“When you have 98 degrees F and 95 percent humidity, it’s hot,” says Michael Spencer, who lives on 3 acres northwest of Houston, Texas. “We were triple digit for over 20 days with no rain. It was brutal.”
An organic gardener, Spencer nabbed plants at the local feed store, without knowing their varieties. He purchased three hybrid tomato plants and one cherry tomato plant, each 4 to 6 inches tall, and he planted them inside 3-foot-tall tomato cages during mid-March. To encourage growth, he clipped all of the bottom leaves off the tomato plants, leaving only the top three sprouts.
“I started clipping them when they began growing, at about three weeks,” Spencer says. “When they reached 3 feet tall, they were growing and spreading. I circled one piece of 4-by-4 and 4-feet-tall wire around all four bushes. The plants took off and spread everywhere. They were 6 feet tall. Once they went over the wire and began flowering, I stopped pruning. There were flowers everywhere.”
The Spencers began picking tomatoes by June. Compared to previous years, and their neighbors, they harvested a bumper crop.
“Because our water has chlorine in it, I try to avoid using it,” Spencer says. “I only use tap water when necessary. I used my rain barrel until it was dry. It’s amazing what happens to plants when it rains versus using tap water.”
Tomatoes aside, Spencer randomly grabbed okra seed packets at the seed store. He planted two rows, 6 inches apart, in the tomato bed.
“I don’t think the tap water bothered the okra as much as the tomatoes,” Spencer says. “I just kept watering. I’ve never seen okra like this. The plants are 10 feet tall. I used a ladder to get into the bed, and then I would hand walk myself to the top, bend the plant over, and pick the okra.”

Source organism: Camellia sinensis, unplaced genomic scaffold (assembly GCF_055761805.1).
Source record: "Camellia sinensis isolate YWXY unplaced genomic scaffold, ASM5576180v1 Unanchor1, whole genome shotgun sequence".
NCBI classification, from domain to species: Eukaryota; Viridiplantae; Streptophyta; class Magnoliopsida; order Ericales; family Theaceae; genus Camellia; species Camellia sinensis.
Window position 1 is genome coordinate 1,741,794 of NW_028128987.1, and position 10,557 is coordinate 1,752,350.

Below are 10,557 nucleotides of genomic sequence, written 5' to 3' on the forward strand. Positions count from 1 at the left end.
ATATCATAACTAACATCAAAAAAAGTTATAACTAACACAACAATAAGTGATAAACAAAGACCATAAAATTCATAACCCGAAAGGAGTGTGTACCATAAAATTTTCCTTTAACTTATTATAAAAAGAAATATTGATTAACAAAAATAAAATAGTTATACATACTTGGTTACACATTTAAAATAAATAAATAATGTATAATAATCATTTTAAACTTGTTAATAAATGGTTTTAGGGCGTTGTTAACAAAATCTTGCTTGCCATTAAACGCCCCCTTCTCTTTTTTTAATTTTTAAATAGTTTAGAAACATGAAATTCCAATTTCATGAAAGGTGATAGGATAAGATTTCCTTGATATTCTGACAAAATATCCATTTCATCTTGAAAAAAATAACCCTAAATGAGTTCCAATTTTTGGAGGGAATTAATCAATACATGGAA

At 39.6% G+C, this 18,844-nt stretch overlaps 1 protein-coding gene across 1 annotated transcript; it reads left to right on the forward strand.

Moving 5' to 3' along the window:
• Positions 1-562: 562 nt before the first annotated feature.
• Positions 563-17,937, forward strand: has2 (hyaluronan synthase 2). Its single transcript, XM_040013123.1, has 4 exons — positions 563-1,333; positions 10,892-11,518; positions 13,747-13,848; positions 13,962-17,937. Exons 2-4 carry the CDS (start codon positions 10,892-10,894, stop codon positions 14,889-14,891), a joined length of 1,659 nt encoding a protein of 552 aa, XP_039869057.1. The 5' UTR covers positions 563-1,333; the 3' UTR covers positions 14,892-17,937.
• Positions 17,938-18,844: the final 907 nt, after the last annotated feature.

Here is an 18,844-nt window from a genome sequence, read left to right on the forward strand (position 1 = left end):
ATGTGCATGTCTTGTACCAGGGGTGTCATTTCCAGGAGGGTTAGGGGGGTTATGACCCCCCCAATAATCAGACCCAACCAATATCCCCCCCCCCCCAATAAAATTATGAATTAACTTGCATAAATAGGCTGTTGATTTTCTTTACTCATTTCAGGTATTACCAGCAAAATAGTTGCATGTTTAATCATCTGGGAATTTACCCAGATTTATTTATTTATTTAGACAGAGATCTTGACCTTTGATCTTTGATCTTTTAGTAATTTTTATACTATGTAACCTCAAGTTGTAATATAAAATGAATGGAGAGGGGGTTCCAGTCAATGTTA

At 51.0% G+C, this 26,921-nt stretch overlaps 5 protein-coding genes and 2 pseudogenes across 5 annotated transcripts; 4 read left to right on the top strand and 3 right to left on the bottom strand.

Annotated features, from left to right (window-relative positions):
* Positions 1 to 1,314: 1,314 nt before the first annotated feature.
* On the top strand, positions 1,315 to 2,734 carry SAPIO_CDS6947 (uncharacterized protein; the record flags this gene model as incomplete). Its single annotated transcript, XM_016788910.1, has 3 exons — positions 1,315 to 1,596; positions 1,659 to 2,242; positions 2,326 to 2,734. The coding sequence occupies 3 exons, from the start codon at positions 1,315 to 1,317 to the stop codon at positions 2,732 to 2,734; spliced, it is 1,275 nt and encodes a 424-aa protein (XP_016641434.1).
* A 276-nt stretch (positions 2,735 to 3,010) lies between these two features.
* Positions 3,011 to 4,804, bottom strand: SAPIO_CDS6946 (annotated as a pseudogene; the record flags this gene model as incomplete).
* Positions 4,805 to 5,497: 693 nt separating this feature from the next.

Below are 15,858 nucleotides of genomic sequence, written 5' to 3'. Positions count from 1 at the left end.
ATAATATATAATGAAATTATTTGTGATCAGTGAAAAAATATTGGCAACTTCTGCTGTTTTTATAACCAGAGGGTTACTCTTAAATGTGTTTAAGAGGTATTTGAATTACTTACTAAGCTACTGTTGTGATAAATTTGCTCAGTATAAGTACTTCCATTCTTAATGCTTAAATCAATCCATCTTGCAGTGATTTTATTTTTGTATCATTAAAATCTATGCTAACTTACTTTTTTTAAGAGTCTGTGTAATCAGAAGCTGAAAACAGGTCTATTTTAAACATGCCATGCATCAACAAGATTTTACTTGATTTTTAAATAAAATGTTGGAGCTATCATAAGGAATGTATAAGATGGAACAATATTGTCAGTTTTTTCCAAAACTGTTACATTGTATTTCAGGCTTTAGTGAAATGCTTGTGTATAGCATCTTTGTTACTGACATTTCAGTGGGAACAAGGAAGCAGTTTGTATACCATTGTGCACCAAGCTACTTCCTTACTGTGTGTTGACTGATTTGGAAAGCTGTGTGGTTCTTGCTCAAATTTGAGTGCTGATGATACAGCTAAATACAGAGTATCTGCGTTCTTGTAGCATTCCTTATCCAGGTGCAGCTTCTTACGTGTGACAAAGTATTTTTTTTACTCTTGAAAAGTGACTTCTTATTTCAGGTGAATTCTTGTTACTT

Spencer’s okra began producing in late June. And he continued to harvest his bumper crop during Thanksgiving week.
Taters & Onions
With an eye on potatoes, he prepped his potato and onion bed. Then he covered the bed with cardboard pieces to block weeds until he planted.
Spencer says, “You’re supposed to plant potatoes after the last frost. But I outguessed the weather and planted in mid-February. I bought a bag of golden potatoes at the grocery. I cut red and golden potatoes into quarters. I dug a 6-inch-deep trough and buried them. And as they sprouted, I added my garden soil mix on them. “
Circling back a few years, Spencer began gardening in 2014, when he cobbled a 6-feet-by-12-feet (and-1-foot-high) raised garden bed. Then in 2015, he crafted a raised bed from blue Hackett Oklahoma stone. Now in his 60s, all the bending over and weeding took its toll on Spencer.
So, in 2022, he built a third, 2-foot-high raised bed. Spencer used 2-inch-by-12-inch-by-12-foot long treated lumber, lining it with black weed barrier on the sides and bottom. As well, he used 4-by-4 (and 8-foot-tall) treated lumber posts in the corners to connect everything. Also, Spencer raised his other beds to 2 feet high.
Spencer filled his beds with compost that included grass clippings and leaves, saved since 2019, packing it down to 15 inches high. Atop the compost, he added a garden soil mix made of soil, sand, mulch and mushroom compost. A slow-release organic fertilizer, mushroom compost’s ingredients usually include various organic materials and animal manure.
Meeting the Challenge
Since deer, rabbits and other critters freely nosh on his acreage, Spencer installed a gated, 8-foot-tall wire fence, with 2-inch-by-2-inch openings, around the beds.
Other challenges include nutsedge grass. So, after a good, soaking rain in January or February, Spencer digs a foot down and removes the nuts, which are the source of the weeds.
After harvesting the bumper crop, Spencer washes his tomatoes. He washes and then blanches his unpeeled potatoes, steaming them for two minutes. Everything goes into freezer bags for freezer preservation.
Born in Alaska Territory, Spencer grew up in Oklahoma, and he says gardening success is in his blood. His French grandparents were wheat farmers in Saskatchewan, Canada. Their huge vegetable garden plus livestock provided all of their food.
Spencer began picking raspberries and cucumbers on their farm by age five. After his grand-pére died, his grand-mére continued gardening into her late 90s. And she passed the shovel to Spencer’s mother.
Harkening to his roots, Spencer says, “I grow up to half of our vegetables now, and I know what we’re getting in our food.”